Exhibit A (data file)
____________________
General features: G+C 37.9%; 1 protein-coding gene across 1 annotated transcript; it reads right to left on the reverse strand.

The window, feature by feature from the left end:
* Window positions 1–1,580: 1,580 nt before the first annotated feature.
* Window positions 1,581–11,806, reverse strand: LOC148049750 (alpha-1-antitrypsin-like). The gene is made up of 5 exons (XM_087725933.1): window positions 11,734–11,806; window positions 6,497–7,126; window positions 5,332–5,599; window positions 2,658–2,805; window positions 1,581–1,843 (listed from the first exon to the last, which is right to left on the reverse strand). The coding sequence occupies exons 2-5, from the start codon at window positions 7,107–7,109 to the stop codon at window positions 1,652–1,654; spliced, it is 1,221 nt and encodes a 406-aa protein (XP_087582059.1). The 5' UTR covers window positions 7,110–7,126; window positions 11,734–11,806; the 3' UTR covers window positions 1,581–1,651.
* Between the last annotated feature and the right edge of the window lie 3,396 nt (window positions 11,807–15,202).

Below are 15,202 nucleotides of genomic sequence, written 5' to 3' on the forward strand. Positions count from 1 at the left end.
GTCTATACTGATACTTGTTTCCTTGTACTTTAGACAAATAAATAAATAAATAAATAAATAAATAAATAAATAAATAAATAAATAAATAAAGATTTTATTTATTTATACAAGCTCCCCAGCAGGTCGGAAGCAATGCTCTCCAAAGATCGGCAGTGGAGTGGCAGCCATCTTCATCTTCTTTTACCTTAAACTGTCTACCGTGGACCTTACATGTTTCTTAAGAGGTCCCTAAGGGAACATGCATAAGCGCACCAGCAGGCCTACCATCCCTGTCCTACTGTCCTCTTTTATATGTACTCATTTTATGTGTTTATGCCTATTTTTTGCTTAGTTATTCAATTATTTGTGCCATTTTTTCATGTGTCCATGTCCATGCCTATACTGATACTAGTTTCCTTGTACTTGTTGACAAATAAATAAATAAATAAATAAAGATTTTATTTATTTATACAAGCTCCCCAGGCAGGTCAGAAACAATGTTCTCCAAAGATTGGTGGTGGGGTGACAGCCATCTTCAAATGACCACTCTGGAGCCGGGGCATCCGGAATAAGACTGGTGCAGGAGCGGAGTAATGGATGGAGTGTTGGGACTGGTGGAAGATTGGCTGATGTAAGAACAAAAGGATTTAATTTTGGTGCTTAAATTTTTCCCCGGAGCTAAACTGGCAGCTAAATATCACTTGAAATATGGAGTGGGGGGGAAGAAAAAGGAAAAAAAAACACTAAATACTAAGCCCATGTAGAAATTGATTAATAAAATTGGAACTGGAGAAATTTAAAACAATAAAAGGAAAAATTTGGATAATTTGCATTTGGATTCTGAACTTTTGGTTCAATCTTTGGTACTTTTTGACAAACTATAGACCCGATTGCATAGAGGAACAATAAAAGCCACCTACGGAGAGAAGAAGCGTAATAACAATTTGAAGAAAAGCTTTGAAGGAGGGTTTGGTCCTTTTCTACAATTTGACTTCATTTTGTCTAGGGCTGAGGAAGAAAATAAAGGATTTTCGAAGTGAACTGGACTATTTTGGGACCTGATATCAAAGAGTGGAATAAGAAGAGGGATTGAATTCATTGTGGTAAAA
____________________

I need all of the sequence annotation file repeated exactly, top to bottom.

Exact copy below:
General features: G+C 37.9%; 1 protein-coding gene across 1 annotated transcript; it reads right to left on the reverse strand.

The window, feature by feature from the left end:
* Window positions 1–1,580: 1,580 nt before the first annotated feature.
* Window positions 1,581–11,806, reverse strand: LOC148049750 (alpha-1-antitrypsin-like). The gene is made up of 5 exons (XM_087725933.1): window positions 11,734–11,806; window positions 6,497–7,126; window positions 5,332–5,599; window positions 2,658–2,805; window positions 1,581–1,843 (listed from the first exon to the last, which is right to left on the reverse strand). The coding sequence occupies exons 2-5, from the start codon at window positions 7,107–7,109 to the stop codon at window positions 1,652–1,654; spliced, it is 1,221 nt and encodes a 406-aa protein (XP_087582059.1). The 5' UTR covers window positions 7,110–7,126; window positions 11,734–11,806; the 3' UTR covers window positions 1,581–1,651.
* Between the last annotated feature and the right edge of the window lie 3,396 nt (window positions 11,807–15,202).

Below are 15,202 nucleotides of genomic sequence, written 5' to 3' on the forward strand. Positions count from 1 at the left end.
GTCTATACTGATACTTGTTTCCTTGTACTTTAGACAAATAAATAAATAAATAAATAAATAAATAAATAAATAAATAAATAAATAAATAAAGATTTTATTTATTTATACAAGCTCCCCAGCAGGTCGGAAGCAATGCTCTCCAAAGATCGGCAGTGGAGTGGCAGCCATCTTCATCTTCTTTTACCTTAAACTGTCTACCGTGGACCTTACATGTTTCTTAAGAGGTCCCTAAGGGAACATGCATAAGCGCACCAGCAGGCCTACCATCCCTGTCCTACTGTCCTCTTTTATATGTACTCATTTTATGTGTTTATGCCTATTTTTTGCTTAGTTATTCAATTATTTGTGCCATTTTTTCATGTGTCCATGTCCATGCCTATACTGATACTAGTTTCCTTGTACTTGTTGACAAATAAATAAATAAATAAATAAAGATTTTATTTATTTATACAAGCTCCCCAGGCAGGTCAGAAACAATGTTCTCCAAAGATTGGTGGTGGGGTGACAGCCATCTTCAAATGACCACTCTGGAGCCGGGGCATCCGGAATAAGACTGGTGCAGGAGCGGAGTAATGGATGGAGTGTTGGGACTGGTGGAAGATTGGCTGATGTAAGAACAAAAGGATTTAATTTTGGTGCTTAAATTTTTCCCCGGAGCTAAACTGGCAGCTAAATATCACTTGAAATATGGAGTGGGGGGGAAGAAAAAGGAAAAAAAAACACTAAATACTAAGCCCATGTAGAAATTGATTAATAAAATTGGAACTGGAGAAATTTAAAACAATAAAAGGAAAAATTTGGATAATTTGCATTTGGATTCTGAACTTTTGGTTCAATCTTTGGTACTTTTTGACAAACTATAGACCCGATTGCATAGAGGAACAATAAAAGCCACCTACGGAGAGAAGAAGCGTAATAACAATTTGAAGAAAAGCTTTGAAGGAGGGTTTGGTCCTTTTCTACAATTTGACTTCATTTTGTCTAGGGCTGAGGAAGAAAATAAAGGATTTTCGAAGTGAACTGGACTATTTTGGGACCTGATATCAAAGAGTGGAATAAGAAGAGGGATTGAATTCATTGTGGTAAAA